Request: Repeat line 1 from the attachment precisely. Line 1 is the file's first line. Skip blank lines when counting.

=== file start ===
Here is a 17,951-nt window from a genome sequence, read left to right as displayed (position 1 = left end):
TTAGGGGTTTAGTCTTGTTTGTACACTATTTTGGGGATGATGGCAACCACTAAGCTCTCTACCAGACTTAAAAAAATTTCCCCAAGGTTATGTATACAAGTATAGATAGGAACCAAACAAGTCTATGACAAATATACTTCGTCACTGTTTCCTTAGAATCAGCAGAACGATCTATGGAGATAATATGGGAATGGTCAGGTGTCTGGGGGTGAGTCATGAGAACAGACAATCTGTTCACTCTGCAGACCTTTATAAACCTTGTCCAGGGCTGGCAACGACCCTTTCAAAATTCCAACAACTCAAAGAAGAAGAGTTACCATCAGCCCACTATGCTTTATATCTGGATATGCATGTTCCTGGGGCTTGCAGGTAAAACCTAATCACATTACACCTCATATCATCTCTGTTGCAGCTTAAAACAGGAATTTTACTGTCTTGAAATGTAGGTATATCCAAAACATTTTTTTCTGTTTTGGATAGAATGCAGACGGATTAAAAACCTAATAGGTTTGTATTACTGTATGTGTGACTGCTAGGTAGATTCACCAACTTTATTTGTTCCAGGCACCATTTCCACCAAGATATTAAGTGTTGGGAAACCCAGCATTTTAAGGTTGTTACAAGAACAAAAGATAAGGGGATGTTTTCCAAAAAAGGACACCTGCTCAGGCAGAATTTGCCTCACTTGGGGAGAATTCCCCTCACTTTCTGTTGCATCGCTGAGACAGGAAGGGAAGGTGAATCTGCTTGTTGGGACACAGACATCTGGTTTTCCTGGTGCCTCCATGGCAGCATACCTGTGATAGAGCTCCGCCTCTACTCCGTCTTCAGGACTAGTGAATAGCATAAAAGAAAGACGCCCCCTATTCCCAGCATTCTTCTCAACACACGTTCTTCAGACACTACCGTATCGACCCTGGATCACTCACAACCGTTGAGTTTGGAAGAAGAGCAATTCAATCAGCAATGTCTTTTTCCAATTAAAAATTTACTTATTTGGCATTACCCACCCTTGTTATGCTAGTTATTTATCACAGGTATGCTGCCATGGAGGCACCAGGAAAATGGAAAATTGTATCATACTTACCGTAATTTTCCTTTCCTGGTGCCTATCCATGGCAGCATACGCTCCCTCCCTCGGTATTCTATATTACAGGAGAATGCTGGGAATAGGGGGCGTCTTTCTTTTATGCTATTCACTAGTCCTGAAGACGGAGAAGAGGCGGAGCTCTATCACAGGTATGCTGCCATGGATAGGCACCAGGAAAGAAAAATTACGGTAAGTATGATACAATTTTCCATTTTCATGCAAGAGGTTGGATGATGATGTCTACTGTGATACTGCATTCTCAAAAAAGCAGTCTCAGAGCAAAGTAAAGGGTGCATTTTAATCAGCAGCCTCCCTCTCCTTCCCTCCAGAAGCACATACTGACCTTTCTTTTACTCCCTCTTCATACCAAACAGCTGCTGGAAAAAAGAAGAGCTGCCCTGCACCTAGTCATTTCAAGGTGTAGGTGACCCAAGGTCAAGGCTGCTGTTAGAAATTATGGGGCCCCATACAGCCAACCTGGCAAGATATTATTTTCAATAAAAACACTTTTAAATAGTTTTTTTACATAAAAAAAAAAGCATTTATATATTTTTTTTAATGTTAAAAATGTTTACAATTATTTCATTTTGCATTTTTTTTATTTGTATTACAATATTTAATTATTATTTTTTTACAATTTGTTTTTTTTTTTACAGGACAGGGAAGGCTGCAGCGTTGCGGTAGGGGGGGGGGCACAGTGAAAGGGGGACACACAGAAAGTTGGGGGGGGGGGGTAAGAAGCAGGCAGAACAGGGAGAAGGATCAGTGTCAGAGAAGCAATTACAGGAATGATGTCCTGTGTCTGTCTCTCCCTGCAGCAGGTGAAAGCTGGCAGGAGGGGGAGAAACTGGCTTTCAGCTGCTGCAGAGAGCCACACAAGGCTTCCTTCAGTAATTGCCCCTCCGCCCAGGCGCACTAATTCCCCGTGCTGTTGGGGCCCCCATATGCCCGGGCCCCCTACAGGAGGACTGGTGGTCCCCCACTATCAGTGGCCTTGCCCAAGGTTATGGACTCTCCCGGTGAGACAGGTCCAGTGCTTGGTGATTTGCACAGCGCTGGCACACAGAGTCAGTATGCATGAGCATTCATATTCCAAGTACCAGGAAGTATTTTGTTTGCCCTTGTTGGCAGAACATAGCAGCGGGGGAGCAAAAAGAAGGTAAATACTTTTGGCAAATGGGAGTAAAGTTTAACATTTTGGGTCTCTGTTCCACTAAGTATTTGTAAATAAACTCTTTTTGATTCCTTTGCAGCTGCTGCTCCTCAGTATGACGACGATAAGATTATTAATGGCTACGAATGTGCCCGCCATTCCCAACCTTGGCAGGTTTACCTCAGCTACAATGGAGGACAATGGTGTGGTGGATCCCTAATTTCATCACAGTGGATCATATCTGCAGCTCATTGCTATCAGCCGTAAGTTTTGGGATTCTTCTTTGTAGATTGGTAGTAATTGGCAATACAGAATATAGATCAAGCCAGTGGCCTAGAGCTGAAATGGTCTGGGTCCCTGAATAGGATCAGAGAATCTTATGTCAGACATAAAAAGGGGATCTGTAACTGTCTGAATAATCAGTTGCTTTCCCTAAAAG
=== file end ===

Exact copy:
Here is a 17,951-nt window from a genome sequence, read left to right as displayed (position 1 = left end):